FW: National Assembly yet to resume plenary

FW: National Assembly yet to resume plenary
Buhari presenting a budget to a joint session of the National Assembly

This article is part of our #FirstWord series to provide context on trending news.

On 24th July 2018, Nigeria’s National Assembly announced that it would not sit for the next two months. The adjournment made by Senate President Bukola Saraki (PDP-Kwara) stated that the Senate would reconvene only on September 25th.

The suspension of plenary by the National Assembly came in response to the siege on the residence of Saraki and his deputy, Ike Ekweremadu by security operatives. The siege was part of a plan to prevent mass defection of aggrieved senators to the People’s Democratic Party (PDP), which, by the way, eventually happened.


What are the implications?

The National Assembly failing to reconvene means that pending urgent matters before the adjournment have been put on hold till further notice.

One of the issues, the approval of a supplementary budget to fund the 2018 budget and the 2019 general elections is hanging. The supplementary funds, when approved, would enable the Independent National Electoral Commission (INEC) to start gearing up for the 2019 polls.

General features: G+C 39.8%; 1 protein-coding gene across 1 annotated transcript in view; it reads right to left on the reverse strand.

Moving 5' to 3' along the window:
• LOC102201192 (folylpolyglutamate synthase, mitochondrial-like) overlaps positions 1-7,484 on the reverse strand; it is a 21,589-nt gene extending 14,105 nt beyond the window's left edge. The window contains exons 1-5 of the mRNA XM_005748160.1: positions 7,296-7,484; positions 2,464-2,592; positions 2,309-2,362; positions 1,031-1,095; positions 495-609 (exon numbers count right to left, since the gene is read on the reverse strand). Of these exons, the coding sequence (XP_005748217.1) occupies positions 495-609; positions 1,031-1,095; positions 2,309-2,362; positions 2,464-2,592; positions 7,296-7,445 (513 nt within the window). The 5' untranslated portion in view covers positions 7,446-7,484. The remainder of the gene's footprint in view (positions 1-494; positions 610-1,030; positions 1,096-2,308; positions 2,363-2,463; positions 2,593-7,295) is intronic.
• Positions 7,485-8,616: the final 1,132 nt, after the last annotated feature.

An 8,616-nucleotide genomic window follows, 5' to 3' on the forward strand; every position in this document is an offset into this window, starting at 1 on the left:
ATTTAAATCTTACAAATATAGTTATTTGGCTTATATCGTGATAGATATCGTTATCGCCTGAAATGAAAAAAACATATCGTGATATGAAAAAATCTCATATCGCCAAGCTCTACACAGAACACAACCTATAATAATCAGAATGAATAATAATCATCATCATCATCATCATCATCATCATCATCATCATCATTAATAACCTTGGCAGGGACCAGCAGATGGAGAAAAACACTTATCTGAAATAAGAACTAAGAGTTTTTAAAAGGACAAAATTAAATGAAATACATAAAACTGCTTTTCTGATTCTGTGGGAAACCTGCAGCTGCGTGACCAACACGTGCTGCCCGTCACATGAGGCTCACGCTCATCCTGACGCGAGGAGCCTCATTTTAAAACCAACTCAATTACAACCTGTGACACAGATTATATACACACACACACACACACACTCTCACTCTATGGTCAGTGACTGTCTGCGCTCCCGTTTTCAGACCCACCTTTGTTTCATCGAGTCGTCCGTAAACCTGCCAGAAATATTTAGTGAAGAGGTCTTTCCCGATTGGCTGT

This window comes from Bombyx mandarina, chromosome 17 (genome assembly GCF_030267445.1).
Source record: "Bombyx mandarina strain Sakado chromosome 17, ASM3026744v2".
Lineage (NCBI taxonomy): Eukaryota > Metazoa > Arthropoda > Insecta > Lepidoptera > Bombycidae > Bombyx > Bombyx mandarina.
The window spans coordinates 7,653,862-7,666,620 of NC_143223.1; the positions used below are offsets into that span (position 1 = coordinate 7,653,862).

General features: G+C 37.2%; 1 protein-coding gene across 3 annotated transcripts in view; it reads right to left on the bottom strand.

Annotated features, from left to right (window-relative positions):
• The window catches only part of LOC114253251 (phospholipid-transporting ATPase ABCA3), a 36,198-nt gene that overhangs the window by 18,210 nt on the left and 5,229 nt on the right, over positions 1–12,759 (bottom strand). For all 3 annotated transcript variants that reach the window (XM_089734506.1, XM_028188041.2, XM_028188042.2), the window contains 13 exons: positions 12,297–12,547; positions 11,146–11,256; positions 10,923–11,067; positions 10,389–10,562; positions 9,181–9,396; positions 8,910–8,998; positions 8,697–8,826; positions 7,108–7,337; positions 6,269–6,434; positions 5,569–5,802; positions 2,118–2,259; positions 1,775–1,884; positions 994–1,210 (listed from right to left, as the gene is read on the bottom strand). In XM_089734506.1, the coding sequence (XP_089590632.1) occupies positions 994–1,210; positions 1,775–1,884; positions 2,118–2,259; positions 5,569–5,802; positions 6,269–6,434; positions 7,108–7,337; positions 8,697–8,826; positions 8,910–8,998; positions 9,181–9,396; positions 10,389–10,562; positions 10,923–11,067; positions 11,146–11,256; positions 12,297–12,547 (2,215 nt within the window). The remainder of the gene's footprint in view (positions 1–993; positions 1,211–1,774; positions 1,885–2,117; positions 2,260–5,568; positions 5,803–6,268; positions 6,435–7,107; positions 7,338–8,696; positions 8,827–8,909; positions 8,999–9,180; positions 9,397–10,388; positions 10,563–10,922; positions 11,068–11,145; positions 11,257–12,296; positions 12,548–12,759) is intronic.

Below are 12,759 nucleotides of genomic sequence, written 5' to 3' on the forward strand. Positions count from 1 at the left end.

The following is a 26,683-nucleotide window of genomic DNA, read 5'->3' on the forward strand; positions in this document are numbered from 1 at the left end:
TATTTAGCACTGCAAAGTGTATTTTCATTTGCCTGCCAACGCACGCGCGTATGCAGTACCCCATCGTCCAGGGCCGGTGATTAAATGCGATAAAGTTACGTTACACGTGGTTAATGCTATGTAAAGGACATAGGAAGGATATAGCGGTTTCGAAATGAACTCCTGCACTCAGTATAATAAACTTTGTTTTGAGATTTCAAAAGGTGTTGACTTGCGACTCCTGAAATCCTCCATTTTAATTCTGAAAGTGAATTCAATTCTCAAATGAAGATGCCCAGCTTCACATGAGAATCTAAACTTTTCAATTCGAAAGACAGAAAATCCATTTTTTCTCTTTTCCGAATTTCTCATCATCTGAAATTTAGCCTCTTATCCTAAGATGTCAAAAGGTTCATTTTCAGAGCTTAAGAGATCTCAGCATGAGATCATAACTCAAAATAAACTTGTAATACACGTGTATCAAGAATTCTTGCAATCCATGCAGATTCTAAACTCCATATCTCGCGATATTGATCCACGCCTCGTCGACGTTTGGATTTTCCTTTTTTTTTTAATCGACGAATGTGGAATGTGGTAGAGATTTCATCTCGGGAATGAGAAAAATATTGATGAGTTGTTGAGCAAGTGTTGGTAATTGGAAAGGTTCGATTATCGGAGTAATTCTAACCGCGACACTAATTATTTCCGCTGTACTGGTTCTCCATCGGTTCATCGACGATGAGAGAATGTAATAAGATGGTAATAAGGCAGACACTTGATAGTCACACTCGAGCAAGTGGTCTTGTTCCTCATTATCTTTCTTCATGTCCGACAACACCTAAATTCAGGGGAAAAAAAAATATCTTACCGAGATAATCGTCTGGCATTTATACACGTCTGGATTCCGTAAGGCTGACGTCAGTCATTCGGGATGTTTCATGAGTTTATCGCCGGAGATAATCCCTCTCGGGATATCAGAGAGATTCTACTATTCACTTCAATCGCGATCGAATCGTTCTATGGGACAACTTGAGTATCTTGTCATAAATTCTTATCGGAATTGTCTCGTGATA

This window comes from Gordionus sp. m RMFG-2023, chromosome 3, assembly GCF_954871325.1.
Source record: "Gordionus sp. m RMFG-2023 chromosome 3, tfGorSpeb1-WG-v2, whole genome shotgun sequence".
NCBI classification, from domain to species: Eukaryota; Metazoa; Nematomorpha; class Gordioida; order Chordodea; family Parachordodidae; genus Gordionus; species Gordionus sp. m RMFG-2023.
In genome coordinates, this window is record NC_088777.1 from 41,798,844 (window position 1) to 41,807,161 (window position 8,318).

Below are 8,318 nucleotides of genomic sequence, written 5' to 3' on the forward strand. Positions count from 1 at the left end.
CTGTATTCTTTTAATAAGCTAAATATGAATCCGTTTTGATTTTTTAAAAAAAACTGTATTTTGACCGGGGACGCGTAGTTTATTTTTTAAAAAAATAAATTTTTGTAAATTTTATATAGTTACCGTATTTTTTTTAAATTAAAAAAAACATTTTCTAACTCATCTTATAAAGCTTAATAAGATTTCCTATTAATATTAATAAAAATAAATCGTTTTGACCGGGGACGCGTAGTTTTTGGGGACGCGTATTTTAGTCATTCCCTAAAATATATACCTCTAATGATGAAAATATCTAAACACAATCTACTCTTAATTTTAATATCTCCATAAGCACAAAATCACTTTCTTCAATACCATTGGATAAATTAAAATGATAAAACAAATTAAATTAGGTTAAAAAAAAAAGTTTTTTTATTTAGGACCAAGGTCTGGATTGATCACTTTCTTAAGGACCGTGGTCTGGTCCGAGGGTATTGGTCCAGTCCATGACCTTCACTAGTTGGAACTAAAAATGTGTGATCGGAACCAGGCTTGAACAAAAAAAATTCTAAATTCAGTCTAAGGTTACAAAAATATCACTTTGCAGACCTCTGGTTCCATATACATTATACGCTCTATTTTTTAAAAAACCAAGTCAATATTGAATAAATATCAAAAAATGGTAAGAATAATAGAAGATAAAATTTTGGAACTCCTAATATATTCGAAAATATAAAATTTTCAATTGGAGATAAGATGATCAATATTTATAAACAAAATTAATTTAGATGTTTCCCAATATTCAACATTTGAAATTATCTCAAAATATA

Key appointments for the Deputy CBN Governor, AMCON, EFCC, ICPC etc are also pending till the Senate gets back to work.

The Presidency, on August 5th 2018, appealed to the National Assembly to suspend the ongoing recess and attend to the requests tendered before them by President Muhammadu Buhari. The appeal was made by Senator Ita Enang, Senior Special Adviser to the President on National Assembly matters.

While President Muhammadu Buhari is on his 10-day vacation in London, Yemi Osinbajo, who is acting President will need all the legislative support he can get. Considering the Senate’s mini holiday, this looks like a stretch.


New NASS leadership?

Following the suspension of National Assembly activities and mass defections of members, including the Senate President to the PDP, there have been threats from the APC (All Progressive Congress) to force the Senate President to resign.

This more than anything is cheap talk because the APC needs votes from two-thirds of the National Assembly to vote against Bukola Saraki before he can be removed. The party does not have this at the moment as it has now become the minority party in the National Assembly.


What next?


Till the National Assembly resumes plenary, key pending matters stay pending.


Follow this Journalist on Twitter @AishaSalaudeen. Subscribe to read more articles here.

Aisha-Nana Salaudeen

Aisha-Nana Salaudeen

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